Study: Exposure to PCBs Reduces Thyroid Function in Children
Contact(s): Catherine Herman (518) 956-8150, (firstname.lastname@example.org)
Lawrence Schell, director of the Center for the Elimination of Minority Health Disparities
ALBANY, N.Y. (June 23, 2008) -- Adolescents exposed to polychlorinated biphenyls (PCBs) demonstrate reduced thyroid function, according to a new report by researchers at the University at Albany-SUNY's Center for the Elimination of Minority Health Disparities (CEMHD). Thyroid hormones are essential for regulating metabolism and normal growth and brain development. They also promote normal cardiovascular, reproductive and nervous system functioning. The study, published in the June 2008 issue of Environmental Health Perspectives, was funded by the National Institute of Environmental Health. Findings reveal that chronic exposure to PCBs directly correlates to reduced thyroid function among adolescents in the Akwesasne Mohawk Nation who had not been breast-fed as infants. PCBs added through breast-feeding may not contribute to reduced thyroid functioning in adolescence.
The Akwesasne Mohawk Nation is located along the St. Lawrence River near several industrial complexes. A National Priority Superfund site and two New York State Superfund Sities are located immediately upstream. In the 1990s, several local animal species were found to have levels of PCBs above human consumption tolerance limits set by the U.S. Food and Drug Administration.
The study focused on adolescents who were exposed to PCBs in both prenatal and postnatal life. The findings also indicate that prenatal exposure to PCBs appear to have a direct impact on thyroid function later in life.
"The work shows that PCBs at levels common in many Americans are related to hormones from the thyroid gland that affect some of the most important systems in the body," said Lawrence Schell, director of CEMHD and lead author of the report.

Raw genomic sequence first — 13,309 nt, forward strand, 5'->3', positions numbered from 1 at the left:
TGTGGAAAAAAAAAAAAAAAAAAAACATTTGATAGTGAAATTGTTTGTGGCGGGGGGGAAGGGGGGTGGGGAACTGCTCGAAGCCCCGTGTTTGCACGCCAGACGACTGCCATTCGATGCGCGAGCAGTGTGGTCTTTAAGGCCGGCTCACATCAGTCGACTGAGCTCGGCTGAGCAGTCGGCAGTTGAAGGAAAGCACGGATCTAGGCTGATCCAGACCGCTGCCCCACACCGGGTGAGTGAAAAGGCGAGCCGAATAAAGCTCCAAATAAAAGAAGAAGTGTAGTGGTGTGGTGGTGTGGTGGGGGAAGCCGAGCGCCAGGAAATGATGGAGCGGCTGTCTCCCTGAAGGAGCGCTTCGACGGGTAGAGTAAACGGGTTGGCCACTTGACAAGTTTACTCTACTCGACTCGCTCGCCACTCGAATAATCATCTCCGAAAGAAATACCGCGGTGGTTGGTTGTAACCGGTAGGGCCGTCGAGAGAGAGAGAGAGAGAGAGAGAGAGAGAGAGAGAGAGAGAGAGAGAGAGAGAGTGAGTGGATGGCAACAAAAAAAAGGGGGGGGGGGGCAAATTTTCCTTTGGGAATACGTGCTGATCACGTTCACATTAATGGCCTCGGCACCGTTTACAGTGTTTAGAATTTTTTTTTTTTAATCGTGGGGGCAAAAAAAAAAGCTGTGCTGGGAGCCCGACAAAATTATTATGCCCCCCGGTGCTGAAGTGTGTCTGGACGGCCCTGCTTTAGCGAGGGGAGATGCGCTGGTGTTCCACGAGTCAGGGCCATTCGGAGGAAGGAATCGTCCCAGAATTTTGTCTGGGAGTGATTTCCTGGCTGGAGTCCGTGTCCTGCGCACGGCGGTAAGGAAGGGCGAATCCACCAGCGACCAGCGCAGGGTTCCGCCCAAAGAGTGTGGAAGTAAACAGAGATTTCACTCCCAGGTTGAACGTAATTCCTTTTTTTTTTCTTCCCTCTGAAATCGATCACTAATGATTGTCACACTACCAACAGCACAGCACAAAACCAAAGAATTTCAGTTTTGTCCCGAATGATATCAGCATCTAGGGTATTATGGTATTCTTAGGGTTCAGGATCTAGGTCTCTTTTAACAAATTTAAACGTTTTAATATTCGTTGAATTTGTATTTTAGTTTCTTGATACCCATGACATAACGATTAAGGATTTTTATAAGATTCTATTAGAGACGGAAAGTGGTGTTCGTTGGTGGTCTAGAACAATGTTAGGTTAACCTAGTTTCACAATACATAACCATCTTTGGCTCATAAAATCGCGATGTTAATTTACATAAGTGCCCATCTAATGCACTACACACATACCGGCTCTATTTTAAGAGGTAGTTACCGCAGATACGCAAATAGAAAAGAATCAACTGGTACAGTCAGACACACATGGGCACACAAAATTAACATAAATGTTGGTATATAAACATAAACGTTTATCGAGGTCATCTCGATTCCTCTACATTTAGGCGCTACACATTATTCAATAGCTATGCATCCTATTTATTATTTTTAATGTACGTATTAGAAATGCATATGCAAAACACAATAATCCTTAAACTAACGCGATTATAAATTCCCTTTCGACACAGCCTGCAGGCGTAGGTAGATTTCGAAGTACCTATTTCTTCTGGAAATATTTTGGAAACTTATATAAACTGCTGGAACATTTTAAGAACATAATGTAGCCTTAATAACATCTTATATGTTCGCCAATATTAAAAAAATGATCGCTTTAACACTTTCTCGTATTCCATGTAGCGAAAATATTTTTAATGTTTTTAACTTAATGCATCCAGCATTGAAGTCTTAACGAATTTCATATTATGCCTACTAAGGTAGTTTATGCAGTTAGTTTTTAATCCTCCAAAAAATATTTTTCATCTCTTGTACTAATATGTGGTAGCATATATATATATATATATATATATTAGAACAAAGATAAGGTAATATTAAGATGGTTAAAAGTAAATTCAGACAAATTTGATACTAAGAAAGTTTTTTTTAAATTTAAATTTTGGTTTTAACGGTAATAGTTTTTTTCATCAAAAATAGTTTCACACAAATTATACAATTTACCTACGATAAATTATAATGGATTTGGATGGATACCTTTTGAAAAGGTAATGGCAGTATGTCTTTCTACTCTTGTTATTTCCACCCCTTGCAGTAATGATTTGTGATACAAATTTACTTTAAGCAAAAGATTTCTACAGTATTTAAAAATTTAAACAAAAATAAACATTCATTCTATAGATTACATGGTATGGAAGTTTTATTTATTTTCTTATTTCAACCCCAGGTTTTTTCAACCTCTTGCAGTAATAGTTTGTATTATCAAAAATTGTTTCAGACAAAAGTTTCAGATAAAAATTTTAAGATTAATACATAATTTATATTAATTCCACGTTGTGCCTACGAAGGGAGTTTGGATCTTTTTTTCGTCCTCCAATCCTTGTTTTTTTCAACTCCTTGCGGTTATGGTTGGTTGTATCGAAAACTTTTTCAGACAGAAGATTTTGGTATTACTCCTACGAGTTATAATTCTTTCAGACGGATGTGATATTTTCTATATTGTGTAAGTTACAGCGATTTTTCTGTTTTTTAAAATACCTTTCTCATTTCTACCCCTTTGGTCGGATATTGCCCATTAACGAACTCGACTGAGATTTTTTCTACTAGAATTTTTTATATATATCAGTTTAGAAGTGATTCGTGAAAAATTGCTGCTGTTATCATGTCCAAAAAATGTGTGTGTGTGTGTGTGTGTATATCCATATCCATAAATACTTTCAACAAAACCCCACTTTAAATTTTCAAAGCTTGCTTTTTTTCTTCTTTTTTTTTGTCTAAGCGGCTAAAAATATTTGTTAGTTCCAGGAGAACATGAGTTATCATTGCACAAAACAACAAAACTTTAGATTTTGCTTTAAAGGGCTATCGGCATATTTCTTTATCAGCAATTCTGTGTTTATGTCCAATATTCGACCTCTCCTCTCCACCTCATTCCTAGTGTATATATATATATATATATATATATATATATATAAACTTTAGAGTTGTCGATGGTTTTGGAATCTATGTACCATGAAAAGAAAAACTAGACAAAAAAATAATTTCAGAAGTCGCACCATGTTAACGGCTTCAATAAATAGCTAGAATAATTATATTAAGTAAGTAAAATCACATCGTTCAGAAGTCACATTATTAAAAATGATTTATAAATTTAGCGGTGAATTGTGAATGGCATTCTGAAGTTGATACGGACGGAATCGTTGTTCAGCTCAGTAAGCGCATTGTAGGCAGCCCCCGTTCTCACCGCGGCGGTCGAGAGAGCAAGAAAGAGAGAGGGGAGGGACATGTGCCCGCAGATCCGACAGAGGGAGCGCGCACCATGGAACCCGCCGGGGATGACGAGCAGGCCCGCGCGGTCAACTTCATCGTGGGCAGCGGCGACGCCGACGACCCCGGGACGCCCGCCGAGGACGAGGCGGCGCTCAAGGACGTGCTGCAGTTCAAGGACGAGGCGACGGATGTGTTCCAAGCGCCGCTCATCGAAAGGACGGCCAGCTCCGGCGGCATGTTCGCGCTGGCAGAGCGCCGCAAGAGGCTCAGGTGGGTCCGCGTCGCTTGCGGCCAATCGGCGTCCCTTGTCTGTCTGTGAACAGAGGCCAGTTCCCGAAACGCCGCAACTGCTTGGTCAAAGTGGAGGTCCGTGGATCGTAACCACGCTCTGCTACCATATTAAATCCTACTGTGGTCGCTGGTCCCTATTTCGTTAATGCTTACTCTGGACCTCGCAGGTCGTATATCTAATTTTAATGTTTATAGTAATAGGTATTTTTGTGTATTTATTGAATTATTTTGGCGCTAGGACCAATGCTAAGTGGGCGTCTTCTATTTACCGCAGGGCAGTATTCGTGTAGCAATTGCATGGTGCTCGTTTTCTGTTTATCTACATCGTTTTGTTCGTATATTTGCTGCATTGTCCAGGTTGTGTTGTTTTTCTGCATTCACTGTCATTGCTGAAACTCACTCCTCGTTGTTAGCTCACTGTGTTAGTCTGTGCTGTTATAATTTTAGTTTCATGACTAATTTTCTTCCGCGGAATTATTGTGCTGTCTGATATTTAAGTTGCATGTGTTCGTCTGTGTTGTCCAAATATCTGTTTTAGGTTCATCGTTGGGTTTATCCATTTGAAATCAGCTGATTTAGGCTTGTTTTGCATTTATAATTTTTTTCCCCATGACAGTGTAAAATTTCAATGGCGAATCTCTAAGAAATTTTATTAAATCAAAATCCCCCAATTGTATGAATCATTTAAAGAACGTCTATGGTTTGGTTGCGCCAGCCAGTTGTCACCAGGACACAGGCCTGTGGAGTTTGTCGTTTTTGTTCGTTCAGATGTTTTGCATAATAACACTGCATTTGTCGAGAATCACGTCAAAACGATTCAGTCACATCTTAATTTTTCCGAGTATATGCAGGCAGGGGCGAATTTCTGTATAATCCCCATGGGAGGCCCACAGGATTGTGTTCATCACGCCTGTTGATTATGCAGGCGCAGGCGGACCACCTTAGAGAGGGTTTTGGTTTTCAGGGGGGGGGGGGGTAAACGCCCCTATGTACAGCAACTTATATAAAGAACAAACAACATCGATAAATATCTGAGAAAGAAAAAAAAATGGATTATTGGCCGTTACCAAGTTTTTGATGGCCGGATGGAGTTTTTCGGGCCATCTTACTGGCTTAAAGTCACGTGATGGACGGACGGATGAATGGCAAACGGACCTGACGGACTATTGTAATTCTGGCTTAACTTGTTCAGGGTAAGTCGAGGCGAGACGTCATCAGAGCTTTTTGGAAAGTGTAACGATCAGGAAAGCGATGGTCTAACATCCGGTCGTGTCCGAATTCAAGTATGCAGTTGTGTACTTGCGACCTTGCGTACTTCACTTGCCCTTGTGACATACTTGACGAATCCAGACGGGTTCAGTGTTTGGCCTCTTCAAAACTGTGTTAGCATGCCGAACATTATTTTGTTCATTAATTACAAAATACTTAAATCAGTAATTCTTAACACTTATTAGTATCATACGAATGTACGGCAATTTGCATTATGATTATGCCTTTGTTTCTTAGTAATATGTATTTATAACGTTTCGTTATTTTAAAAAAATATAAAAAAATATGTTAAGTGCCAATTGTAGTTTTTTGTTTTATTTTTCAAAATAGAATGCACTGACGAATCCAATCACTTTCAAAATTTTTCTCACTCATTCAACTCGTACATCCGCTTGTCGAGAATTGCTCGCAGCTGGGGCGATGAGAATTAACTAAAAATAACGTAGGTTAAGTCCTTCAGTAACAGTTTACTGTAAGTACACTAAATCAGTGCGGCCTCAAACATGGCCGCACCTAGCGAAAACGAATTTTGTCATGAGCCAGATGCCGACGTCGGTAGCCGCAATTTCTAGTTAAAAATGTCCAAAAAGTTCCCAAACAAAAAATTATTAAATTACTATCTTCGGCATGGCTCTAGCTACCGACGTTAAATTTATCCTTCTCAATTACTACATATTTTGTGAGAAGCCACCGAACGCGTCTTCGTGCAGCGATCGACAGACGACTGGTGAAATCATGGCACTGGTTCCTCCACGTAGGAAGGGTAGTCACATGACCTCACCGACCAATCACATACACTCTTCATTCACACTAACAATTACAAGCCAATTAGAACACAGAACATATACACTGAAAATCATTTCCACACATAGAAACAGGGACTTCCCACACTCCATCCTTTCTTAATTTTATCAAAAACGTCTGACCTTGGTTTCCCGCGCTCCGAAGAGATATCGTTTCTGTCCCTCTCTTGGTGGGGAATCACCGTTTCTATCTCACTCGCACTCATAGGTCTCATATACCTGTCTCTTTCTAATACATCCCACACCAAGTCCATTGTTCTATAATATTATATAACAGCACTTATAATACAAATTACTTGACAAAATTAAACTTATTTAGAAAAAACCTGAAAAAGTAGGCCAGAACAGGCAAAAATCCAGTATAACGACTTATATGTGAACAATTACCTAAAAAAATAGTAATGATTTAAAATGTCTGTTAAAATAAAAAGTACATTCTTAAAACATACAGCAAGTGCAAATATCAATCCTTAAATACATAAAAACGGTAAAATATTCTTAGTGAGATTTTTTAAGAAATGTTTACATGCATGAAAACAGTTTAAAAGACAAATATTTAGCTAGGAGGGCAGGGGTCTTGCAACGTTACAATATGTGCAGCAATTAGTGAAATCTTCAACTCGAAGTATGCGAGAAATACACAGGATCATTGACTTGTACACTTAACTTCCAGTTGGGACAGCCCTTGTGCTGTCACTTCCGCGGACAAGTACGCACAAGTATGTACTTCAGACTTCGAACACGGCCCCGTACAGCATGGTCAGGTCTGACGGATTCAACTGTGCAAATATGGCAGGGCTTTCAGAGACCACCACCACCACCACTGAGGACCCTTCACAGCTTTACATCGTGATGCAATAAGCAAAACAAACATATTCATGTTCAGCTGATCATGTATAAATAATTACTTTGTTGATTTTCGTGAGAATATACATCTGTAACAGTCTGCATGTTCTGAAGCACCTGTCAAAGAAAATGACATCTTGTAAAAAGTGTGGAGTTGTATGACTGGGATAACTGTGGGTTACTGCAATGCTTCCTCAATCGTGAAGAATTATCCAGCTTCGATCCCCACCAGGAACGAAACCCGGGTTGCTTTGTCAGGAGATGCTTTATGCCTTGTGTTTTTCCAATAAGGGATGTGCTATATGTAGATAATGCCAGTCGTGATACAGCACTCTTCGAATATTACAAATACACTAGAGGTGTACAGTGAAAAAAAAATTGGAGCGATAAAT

Among the findings:
Currently, PCB levels of adolescents at Akwesasne are comparable to those of many populations in the U.S. and Canada and so the results pertain to most people in the U.S.
Adolescents who had been breast fed as infants still had higher levels of PCBs and other persistent organic pollutants some 10 to 16 years later.
Breast feeding transfers PCBs and other fat soluable pollutants to the infant, but the higher levels in breastfed adolescents at Akwesasne did not correlate with thyroid hormones.
As an NIH EXPORT (Excellence in Partnerships for Community Outreach, Research on Health Disparities and Training) center, CEMHD works to identify health problems and seeks ways to reduce and eventually eliminate minority health inequities by building the University’s health disparities research capacity and by strengthening community partners’ ability to collaborate on research and intervention programs.
Under the direction of Schell, professor of anthropology and epidemiology at the University at Albany, CEMHD seeks to make a significant difference in the health of communities by facilitating university-community partnerships to determine local causes of health disparities and then to determine the best, most community-relevant solutions.